Simplicity is complexity resolved, according to Constantin Brancusi. This is the key to understanding the world of Jean-François D’Or. The elemental, stripped-down shapes of each of his pieces might trick you into thinking they are very ordinary. And yet, they are the result of painstaking research, perceptive questions, trial and error and careful honing. Jean-François D’Or is a perfectionist. No detail escapes his beady eye. Unusually, this approach, which is so rigorous, is based on a method that veers towards poetry, freshness, even fiction. At the beginning of each project, the designer brings together a host of small items, often insignificant, loaded with mystery and emotion, fragments of colour, samples of material. All of these elements forge links with each other, and come together in a sort of landscape that defines an ambiance, a “moodboard”, to use designer jargon. These are his little working secrets, a reflection of a mental universe into which Jean-François D’or invites us in the first exhibition dedicated exclusively to his work.
Born in 1974, Jean-François D’Or is now a flourishing designer, productive without being overly so, discrete but communicative at the same time. After obtaining his degree in industrial design from ENSAV La Cambre in 1998, this young man from Brussels began his career with lighting company Light, where he joined the design team and worked alongside Maarten Van Severen and Hans De Pelsmacker. There he was appointed product development manager. In 2003, he opened his own studio: in no time at all, his pieces caught the eye of prestigious companies in Belgium as well as France: Cinna, Domani, Interni Edition, Ligne Roset, Reflect+, Toss B, Vervloet and many more put their trust in him. As well as lighting, he began to develop indoor and outdoor furniture as well as pieces made from a range of materials including glass and ceramics. Taking into account both companies requirements and users needs , his work is always tempered with a need for correctness. His designs are calm, simple and logical, standing out as much for their clarity and readability as for their intrinsic poetry. His pieces have been exhibited many times in Brussels, Milan, Paris, London, Stockholm... Voted Belgian designer of the year in 2013, Jean-François D’or continues on a steady path of flawless rigour.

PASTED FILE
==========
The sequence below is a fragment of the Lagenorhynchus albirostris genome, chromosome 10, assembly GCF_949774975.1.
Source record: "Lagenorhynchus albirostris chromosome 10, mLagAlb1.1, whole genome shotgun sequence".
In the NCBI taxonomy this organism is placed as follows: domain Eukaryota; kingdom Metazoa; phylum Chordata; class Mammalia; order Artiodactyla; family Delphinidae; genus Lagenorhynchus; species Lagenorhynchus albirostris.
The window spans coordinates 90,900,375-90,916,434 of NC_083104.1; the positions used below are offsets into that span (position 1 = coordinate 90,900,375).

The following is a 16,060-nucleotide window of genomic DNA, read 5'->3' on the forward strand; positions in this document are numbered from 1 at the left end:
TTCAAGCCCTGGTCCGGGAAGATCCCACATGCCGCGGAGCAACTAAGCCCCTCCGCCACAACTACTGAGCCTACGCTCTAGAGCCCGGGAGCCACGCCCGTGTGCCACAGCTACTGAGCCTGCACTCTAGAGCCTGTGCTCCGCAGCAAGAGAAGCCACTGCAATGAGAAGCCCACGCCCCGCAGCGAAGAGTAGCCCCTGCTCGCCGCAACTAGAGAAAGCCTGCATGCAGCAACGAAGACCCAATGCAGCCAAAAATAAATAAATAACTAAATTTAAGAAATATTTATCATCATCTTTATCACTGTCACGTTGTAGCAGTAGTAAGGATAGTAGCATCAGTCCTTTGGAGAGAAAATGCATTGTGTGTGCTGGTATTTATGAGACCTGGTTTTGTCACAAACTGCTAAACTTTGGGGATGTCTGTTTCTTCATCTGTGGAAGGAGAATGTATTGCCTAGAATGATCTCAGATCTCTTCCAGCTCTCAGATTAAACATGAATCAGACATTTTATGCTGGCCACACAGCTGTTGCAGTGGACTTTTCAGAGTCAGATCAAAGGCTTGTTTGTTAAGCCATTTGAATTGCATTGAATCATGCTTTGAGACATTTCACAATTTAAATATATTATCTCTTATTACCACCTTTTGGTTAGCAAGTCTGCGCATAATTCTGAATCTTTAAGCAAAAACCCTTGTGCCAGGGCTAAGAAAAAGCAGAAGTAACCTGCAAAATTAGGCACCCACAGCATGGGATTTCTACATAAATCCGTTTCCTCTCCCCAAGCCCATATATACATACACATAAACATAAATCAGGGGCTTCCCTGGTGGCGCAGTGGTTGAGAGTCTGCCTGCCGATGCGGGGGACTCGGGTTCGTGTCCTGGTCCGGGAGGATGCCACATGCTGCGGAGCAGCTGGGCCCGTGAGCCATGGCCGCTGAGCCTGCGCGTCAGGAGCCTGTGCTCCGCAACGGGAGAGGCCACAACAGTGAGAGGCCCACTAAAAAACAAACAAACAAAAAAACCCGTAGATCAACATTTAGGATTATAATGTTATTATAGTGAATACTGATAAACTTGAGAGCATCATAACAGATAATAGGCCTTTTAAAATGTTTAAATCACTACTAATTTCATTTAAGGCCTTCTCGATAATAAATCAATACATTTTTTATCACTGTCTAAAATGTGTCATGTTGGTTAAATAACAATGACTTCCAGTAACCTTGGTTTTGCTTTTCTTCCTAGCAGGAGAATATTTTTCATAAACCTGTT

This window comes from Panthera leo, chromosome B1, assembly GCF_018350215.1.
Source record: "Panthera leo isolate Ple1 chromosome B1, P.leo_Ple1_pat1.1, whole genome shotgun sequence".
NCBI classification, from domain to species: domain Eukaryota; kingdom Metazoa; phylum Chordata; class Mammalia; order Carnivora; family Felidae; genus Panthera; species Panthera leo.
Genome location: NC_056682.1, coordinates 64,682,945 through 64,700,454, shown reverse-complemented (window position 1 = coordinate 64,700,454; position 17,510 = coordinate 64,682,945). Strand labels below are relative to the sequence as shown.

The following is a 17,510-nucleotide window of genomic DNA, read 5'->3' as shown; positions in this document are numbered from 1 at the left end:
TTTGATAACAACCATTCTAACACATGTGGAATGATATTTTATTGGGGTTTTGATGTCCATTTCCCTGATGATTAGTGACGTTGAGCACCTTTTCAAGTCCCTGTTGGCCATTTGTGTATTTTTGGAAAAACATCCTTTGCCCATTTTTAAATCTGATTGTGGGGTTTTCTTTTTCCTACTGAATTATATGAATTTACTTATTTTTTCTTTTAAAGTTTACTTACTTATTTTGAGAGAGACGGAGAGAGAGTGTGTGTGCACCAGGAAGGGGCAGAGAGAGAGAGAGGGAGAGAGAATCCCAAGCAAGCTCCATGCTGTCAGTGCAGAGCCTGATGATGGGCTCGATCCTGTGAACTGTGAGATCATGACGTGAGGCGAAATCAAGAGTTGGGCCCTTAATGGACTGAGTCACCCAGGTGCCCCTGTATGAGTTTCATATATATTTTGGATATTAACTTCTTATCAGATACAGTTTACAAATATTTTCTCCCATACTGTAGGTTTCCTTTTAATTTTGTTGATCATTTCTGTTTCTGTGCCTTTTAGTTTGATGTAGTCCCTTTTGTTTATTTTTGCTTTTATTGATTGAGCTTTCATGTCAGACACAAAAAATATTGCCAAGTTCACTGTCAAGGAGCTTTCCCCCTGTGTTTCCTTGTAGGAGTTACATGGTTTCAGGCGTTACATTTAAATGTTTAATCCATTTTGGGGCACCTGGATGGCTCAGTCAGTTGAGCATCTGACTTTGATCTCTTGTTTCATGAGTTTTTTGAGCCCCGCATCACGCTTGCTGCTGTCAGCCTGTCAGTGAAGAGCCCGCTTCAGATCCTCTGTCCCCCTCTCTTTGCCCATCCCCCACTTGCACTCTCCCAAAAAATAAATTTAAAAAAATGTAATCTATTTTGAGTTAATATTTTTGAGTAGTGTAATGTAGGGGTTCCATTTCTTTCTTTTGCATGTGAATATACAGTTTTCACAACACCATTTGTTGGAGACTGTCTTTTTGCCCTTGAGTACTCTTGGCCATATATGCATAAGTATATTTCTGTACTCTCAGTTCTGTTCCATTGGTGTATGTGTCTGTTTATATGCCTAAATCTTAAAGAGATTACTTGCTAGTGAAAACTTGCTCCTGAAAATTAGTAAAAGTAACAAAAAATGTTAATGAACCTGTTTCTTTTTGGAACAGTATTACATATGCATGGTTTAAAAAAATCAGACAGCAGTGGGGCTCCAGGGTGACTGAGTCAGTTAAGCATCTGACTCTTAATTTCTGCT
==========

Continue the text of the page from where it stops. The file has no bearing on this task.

Curator : Marie Pok, Grand Hornu CID.
Scenography : Jean-François D’Or, Loudordesign studio.
Technic : Jean Estiévenart, Grand Hornu CID.
Catalogue : J-F D'Or, Moodboards, poetry in daily objects. Edition Stichting Kunstboek / CID.
Graphics : Kidnap your designer.
Pictures © Lenzer Photographers Peter Verplancke.
By Giovanna Massoni
The details are not the details. They make the design, said Charles Eames. Design is above all the critical observation of experiences and human activities, close up and from a distance. The role of the designer is to create useful and manageable interfaces that facilitate and enrich our relation with daily life, by means of more or less fixed criteria: Aesthetics, functionality and ethics. The intimate and the personal are transposed into simplified forms at the boundary of abstraction: This combination brings accessible and universal codes into life.
Readable through experience, the design of Jean-François D’Or is almost a tactile language. The ergonomics of the object and an intuitive functionality are the strong points in a search for democratic based solutions.
Here, the demos is more present that ever, as Jean-François is a learned but humble mediator: The designer is never a creator in the divine sense of the term, but rather an interpreter, a facilitator and a communicator of solutions.
The result is a new generation of everyday utensils: Intelligent, fair, calibrated and sufficiently elementary such that everybody can appropriate them. He has an etymological regard on the object and its usage. Logic comes into play to deconstruct and reconstruct a meaning.
The starting point is always on a small scale, observation and experience anchored in everyday life. The arrival point is the experience of the object, which flourishes harmoniously during usage.
Ingenious and poetic, the solutions contained in the purified and modular forms are always multiple: A stool is not only a means of sitting down; a mirror is not just a device that reflects our image… Less is more? Undoubtedly, but here the more is also something else: The unexpected, the surprise, and playfulness.